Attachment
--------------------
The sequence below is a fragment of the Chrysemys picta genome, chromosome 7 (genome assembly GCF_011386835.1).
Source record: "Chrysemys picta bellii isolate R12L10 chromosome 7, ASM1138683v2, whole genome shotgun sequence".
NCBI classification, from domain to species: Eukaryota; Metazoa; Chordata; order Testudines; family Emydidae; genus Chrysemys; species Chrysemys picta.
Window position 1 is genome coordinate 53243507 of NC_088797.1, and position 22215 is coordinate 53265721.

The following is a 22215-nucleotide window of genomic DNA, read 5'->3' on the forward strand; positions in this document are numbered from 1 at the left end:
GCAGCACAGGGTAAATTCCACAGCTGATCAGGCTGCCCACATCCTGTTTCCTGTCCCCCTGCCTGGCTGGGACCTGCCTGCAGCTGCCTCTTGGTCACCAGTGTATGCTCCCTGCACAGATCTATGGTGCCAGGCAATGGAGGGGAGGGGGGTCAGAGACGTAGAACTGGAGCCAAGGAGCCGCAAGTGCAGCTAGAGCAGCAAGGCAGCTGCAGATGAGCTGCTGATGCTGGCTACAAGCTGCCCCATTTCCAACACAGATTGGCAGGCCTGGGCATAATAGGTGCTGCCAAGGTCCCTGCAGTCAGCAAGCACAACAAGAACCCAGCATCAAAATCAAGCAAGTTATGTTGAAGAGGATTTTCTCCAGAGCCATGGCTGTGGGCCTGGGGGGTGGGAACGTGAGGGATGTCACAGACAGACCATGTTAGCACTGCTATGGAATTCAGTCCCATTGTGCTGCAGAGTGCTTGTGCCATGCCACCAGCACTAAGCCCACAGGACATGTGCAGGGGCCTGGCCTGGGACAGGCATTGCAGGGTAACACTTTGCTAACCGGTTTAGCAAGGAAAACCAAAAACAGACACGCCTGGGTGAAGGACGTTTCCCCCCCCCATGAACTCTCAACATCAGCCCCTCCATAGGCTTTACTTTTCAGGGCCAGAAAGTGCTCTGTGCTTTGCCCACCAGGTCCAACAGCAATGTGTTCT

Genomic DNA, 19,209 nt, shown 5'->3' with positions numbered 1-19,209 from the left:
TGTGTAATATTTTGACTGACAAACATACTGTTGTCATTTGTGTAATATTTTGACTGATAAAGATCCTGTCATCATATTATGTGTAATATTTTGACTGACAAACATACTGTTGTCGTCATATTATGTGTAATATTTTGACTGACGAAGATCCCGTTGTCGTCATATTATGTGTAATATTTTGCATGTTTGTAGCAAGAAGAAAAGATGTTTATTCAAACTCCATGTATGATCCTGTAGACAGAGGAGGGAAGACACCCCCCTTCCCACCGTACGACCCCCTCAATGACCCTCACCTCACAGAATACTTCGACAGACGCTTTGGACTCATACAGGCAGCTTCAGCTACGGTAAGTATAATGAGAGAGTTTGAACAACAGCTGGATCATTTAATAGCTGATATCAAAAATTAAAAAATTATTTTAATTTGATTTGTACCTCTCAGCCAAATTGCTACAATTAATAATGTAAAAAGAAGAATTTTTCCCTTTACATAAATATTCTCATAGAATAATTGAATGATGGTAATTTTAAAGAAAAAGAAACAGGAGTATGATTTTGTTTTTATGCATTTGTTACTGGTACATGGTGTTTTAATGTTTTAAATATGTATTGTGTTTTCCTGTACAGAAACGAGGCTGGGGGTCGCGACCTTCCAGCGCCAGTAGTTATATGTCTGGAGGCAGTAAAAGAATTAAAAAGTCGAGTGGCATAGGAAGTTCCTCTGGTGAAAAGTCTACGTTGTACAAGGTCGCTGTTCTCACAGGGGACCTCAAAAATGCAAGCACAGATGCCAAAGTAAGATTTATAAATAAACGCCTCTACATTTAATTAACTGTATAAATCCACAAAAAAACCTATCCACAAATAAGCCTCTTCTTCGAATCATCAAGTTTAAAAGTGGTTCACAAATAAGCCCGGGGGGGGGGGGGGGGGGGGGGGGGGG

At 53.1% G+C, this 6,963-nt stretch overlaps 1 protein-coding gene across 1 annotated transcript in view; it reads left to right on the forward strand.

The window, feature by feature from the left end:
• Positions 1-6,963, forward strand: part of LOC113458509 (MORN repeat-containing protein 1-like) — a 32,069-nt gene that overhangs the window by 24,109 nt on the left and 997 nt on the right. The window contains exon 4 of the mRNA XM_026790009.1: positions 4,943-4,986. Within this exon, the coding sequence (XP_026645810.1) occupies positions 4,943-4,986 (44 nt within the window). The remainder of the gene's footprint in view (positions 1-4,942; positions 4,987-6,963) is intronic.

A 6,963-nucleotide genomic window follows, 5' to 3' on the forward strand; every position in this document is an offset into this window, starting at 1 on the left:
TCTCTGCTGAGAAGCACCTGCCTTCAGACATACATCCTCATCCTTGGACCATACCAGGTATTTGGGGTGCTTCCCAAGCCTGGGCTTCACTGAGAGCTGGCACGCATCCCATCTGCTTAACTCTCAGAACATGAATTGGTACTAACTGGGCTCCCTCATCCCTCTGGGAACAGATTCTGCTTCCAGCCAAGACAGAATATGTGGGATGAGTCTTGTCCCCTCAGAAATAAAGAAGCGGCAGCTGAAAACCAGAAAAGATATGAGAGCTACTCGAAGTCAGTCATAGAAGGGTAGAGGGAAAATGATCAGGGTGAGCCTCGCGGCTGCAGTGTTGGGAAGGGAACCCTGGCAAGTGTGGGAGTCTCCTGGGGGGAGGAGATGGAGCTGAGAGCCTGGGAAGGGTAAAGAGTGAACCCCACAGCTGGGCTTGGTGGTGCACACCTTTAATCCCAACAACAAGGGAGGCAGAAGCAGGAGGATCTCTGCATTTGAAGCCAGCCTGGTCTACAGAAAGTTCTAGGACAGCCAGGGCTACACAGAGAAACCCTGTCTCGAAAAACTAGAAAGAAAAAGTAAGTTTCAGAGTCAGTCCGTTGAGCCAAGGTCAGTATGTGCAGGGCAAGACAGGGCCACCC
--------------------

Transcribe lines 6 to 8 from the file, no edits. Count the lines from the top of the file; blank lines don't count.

GCAGCACAGGGTAAATTCCACAGCTGATCAGGCTGCCCACATCCTGTTTCCTGTCCCCCTGCCTGGCTGGGACCTGCCTGCAGCTGCCTCTTGGTCACCAGTGTATGCTCCCTGCACAGATCTATGGTGCCAGGCAATGGAGGGGAGGGGGGTCAGAGACGTAGAACTGGAGCCAAGGAGCCGCAAGTGCAGCTAGAGCAGCAAGGCAGCTGCAGATGAGCTGCTGATGCTGGCTACAAGCTGCCCCATTTCCAACACAGATTGGCAGGCCTGGGCATAATAGGTGCTGCCAAGGTCCCTGCAGTCAGCAAGCACAACAAGAACCCAGCATCAAAATCAAGCAAGTTATGTTGAAGAGGATTTTCTCCAGAGCCATGGCTGTGGGCCTGGGGGGTGGGAACGTGAGGGATGTCACAGACAGACCATGTTAGCACTGCTATGGAATTCAGTCCCATTGTGCTGCAGAGTGCTTGTGCCATGCCACCAGCACTAAGCCCACAGGACATGTGCAGGGGCCTGGCCTGGGACAGGCATTGCAGGGTAACACTTTGCTAACCGGTTTAGCAAGGAAAACCAAAAACAGACACGCCTGGGTGAAGGACGTTTCCCCCCCCCATGAACTCTCAACATCAGCCCCTCCATAGGCTTTACTTTTCAGGGCCAGAAAGTGCTCTGTGCTTTGCCCACCAGGTCCAACAGCAATGTGTTCT

Genomic DNA, 19,209 nt, shown 5'->3' with positions numbered 1-19,209 from the left:
TGTGTAATATTTTGACTGACAAACATACTGTTGTCATTTGTGTAATATTTTGACTGATAAAGATCCTGTCATCATATTATGTGTAATATTTTGACTGACAAACATACTGTTGTCGTCATATTATGTGTAATATTTTGACTGACGAAGATCCCGTTGTCGTCATATTATGTGTAATATTTTGCATGTTTGTAGCAAGAAGAAAAGATGTTTATTCAAACTCCATGTATGATCCTGTAGACAGAGGAGGGAAGACACCCCCCTTCCCACCGTACGACCCCCTCAATGACCCTCACCTCACAGAATACTTCGACAGACGCTTTGGACTCATACAGGCAGCTTCAGCTACGGTAAGTATAATGAGAGAGTTTGAACAACAGCTGGATCATTTAATAGCTGATATCAAAAATTAAAAAATTATTTTAATTTGATTTGTACCTCTCAGCCAAATTGCTACAATTAATAATGTAAAAAGAAGAATTTTTCCCTTTACATAAATATTCTCATAGAATAATTGAATGATGGTAATTTTAAAGAAAAAGAAACAGGAGTATGATTTTGTTTTTATGCATTTGTTACTGGTACATGGTGTTTTAATGTTTTAAATATGTATTGTGTTTTCCTGTACAGAAACGAGGCTGGGGGTCGCGACCTTCCAGCGCCAGTAGTTATATGTCTGGAGGCAGTAAAAGAATTAAAAAGTCGAGTGGCATAGGAAGTTCCTCTGGTGAAAAGTCTACGTTGTACAAGGTCGCTGTTCTCACAGGGGACCTCAAAAATGCAAGCACAGATGCCAAAGTAAGATTTATAAATAAACGCCTCTACATTTAATTAACTGTATAAATCCACAAAAAAACCTATCCACAAATAAGCCTCTTCTTCGAATCATCAAGTTTAAAAGTGGTTCACAAATAAGCCCGGGGGGGGGGGGGGGGGGGGGGGGGGG